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Elsewhere online I keep reading that a supermoon is the situation when full moon coincides with moon perigee. But see this plot from wikipedia Lunar Distance entry

enter image description here

The perigee distance varies wildly across the year, so we could have "supermoons" closer than 360000 Km as well as "microsupermoons" as far as 370000. Not very super, if we consider the mean distance is 385000.

On the other hand, we can have perigee closest than 360000Km at any phase, and we have it a couple times each year. Is there a name for this "closest perigee", independently of moon phase? Perhaps some tidal wave name?

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    $\begingroup$ A cynical point of view: a supermoon is a super non-event, enabling lazy periodistas to paste pre-cooked material in place of real news. OTOH, as mentioned by Pierre, it's “good and free advertisement” for astronomy. $\endgroup$
    – gboffi
    May 31 at 8:31
  • $\begingroup$ @gboffi Well any complection of orbit is usually a non event, and people trends to make celebrations anyway. I would agree that coincidence of phase and perigee is not very interesting, but coincidence of phase and minimal perigee does not happen every year. $\endgroup$
    – arivero
    May 31 at 13:50
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    $\begingroup$ Was going to post relevant XKCD, apparently there's several: Superm*n, Every Major's Terrible, Lunar Cycles. This apparently annoys him quite a bit... $\endgroup$ Jun 1 at 15:05
  • $\begingroup$ @DarrelHoffman I'd say that xkcd.com/2172 is more angry about lunar models, or modelists, that about the concept. Note how it stops rationality at the point where he should draw the above picture with its peculiar, months long, period. $\endgroup$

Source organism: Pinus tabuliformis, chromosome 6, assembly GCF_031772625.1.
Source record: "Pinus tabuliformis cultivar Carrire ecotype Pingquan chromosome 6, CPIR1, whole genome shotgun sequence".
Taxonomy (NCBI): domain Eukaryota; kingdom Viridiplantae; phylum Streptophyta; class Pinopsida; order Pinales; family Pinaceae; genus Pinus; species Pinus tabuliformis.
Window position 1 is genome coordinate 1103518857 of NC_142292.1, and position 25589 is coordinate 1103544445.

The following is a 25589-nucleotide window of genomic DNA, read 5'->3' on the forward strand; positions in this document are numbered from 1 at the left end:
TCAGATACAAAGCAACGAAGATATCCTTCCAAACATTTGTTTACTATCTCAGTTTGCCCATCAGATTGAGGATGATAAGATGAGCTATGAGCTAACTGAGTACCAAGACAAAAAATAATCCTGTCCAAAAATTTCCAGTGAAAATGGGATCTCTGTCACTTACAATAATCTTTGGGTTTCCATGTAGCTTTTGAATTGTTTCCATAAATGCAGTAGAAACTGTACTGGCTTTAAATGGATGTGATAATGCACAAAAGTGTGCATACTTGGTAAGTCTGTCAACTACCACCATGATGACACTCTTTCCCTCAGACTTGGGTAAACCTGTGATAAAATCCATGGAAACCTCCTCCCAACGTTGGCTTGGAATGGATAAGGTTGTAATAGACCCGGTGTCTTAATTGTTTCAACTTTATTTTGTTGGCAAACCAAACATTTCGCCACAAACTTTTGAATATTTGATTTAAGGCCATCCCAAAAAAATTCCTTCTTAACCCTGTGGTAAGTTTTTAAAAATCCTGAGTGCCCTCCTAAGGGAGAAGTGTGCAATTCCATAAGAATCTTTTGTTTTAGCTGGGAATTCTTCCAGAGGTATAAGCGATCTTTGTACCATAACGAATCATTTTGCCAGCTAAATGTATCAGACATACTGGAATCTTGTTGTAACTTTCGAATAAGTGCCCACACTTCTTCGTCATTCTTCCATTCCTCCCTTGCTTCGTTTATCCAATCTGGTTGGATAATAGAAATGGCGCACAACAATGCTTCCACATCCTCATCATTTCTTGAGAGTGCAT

– arivero
    Jun 1 at 15:36
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To directly answer your question: There is no "precise" definition of the term "supermoon."

Term Origin: The origin of the term is generally attributed to the astrologer Richard Nolle in 1976. As Wikipedia notes, "In practice, there is no official or even consistent definition of how near perigee the full Moon must occur to receive the supermoon label, and new moons rarely receive a supermoon label."

Term in Practice: In practice, the term is usually used when perigee (moon's closest approach to Earth) and syzygy (alignment between three bodies -- in this case, Sun-Earth-Moon) occur within about a day of each other. Also often in media practice, the term will usually be applied when perigee and syzygy occur closest for the year, and/or when perigee is closest for the year and it's within a day or so of syzygy. An added qualifier is that the term is practically never applied to the new moon, only full moon, despite the new moon also being a syzygy point.

Meanwhile, at TimeAndDate.com, they use the definition of a supermoon being when "a full or new moon" happens when the moon is also less than 360,000 km from Earth, so they at least have tried to give a numerical definition though they don't define exactly what a new or full moon means, since a true new or full moon only happens during an eclipse.

How Much Bigger? The apparent size of the object in our sky is directly proportional to distance when angles are small (numbers from Wikipedia). The average perigee distance is 362,600 km, and average apogee is 405,400 km. Simple division indicates that the average perigee moon will be ≈12% larger than the average apogee moon. With a semi-major axis of 384,399 km, the perigee moon would only be ≈6% larger than an average full moon.